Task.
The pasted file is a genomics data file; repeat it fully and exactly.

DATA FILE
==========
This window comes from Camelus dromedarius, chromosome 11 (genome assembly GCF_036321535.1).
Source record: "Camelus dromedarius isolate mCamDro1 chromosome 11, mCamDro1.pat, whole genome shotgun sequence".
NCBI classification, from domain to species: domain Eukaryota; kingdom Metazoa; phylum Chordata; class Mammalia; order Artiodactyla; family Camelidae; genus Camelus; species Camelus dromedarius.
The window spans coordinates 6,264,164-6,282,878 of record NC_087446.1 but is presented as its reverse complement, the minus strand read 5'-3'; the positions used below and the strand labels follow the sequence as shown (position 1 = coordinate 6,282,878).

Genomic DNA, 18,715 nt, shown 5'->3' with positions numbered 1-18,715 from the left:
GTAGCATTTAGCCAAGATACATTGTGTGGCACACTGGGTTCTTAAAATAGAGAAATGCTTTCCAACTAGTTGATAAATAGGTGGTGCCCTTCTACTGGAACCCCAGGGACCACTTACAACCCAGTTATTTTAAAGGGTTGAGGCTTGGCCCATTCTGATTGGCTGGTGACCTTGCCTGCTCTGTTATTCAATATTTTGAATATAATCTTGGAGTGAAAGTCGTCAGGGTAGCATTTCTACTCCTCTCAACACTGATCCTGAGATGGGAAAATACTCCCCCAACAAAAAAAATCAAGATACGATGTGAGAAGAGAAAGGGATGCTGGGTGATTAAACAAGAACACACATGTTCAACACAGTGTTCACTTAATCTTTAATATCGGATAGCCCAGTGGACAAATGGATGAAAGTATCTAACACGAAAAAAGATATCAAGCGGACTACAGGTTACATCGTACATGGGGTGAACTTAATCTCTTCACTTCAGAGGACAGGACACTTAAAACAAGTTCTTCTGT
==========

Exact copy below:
This window comes from Camelus dromedarius, chromosome 11 (genome assembly GCF_036321535.1).
Source record: "Camelus dromedarius isolate mCamDro1 chromosome 11, mCamDro1.pat, whole genome shotgun sequence".
NCBI classification, from domain to species: domain Eukaryota; kingdom Metazoa; phylum Chordata; class Mammalia; order Artiodactyla; family Camelidae; genus Camelus; species Camelus dromedarius.
The window spans coordinates 6,264,164-6,282,878 of record NC_087446.1 but is presented as its reverse complement, the minus strand read 5'-3'; the positions used below and the strand labels follow the sequence as shown (position 1 = coordinate 6,282,878).

Genomic DNA, 18,715 nt, shown 5'->3' with positions numbered 1-18,715 from the left:
GTAGCATTTAGCCAAGATACATTGTGTGGCACACTGGGTTCTTAAAATAGAGAAATGCTTTCCAACTAGTTGATAAATAGGTGGTGCCCTTCTACTGGAACCCCAGGGACCACTTACAACCCAGTTATTTTAAAGGGTTGAGGCTTGGCCCATTCTGATTGGCTGGTGACCTTGCCTGCTCTGTTATTCAATATTTTGAATATAATCTTGGAGTGAAAGTCGTCAGGGTAGCATTTCTACTCCTCTCAACACTGATCCTGAGATGGGAAAATACTCCCCCAACAAAAAAAATCAAGATACGATGTGAGAAGAGAAAGGGATGCTGGGTGATTAAACAAGAACACACATGTTCAACACAGTGTTCACTTAATCTTTAATATCGGATAGCCCAGTGGACAAATGGATGAAAGTATCTAACACGAAAAAAGATATCAAGCGGACTACAGGTTACATCGTACATGGGGTGAACTTAATCTCTTCACTTCAGAGGACAGGACACTTAAAACAAGTTCTTCTGT